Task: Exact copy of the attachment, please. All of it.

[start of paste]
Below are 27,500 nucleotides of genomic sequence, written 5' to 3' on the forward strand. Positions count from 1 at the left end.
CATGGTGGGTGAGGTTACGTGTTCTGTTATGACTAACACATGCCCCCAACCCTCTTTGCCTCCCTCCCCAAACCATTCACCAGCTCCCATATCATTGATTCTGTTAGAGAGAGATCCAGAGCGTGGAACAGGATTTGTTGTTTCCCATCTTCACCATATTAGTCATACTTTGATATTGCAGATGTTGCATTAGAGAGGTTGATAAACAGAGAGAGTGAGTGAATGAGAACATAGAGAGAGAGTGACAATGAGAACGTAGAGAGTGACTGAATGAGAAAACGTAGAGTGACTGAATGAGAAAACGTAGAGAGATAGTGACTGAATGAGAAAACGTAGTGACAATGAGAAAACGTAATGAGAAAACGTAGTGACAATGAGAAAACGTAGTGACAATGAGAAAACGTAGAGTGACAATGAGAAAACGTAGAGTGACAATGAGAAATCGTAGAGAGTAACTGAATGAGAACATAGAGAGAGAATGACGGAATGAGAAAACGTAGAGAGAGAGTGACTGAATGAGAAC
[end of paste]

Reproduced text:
Below are 27,500 nucleotides of genomic sequence, written 5' to 3' on the forward strand. Positions count from 1 at the left end.
CATGGTGGGTGAGGTTACGTGTTCTGTTATGACTAACACATGCCCCCAACCCTCTTTGCCTCCCTCCCCAAACCATTCACCAGCTCCCATATCATTGATTCTGTTAGAGAGAGATCCAGAGCGTGGAACAGGATTTGTTGTTTCCCATCTTCACCATATTAGTCATACTTTGATATTGCAGATGTTGCATTAGAGAGGTTGATAAACAGAGAGAGTGAGTGAATGAGAACATAGAGAGAGAGTGACAATGAGAACGTAGAGAGTGACTGAATGAGAAAACGTAGAGTGACTGAATGAGAAAACGTAGAGAGATAGTGACTGAATGAGAAAACGTAGTGACAATGAGAAAACGTAATGAGAAAACGTAGTGACAATGAGAAAACGTAGTGACAATGAGAAAACGTAGAGTGACAATGAGAAAACGTAGAGTGACAATGAGAAATCGTAGAGAGTAACTGAATGAGAACATAGAGAGAGAATGACGGAATGAGAAAACGTAGAGAGAGAGTGACTGAATGAGAAC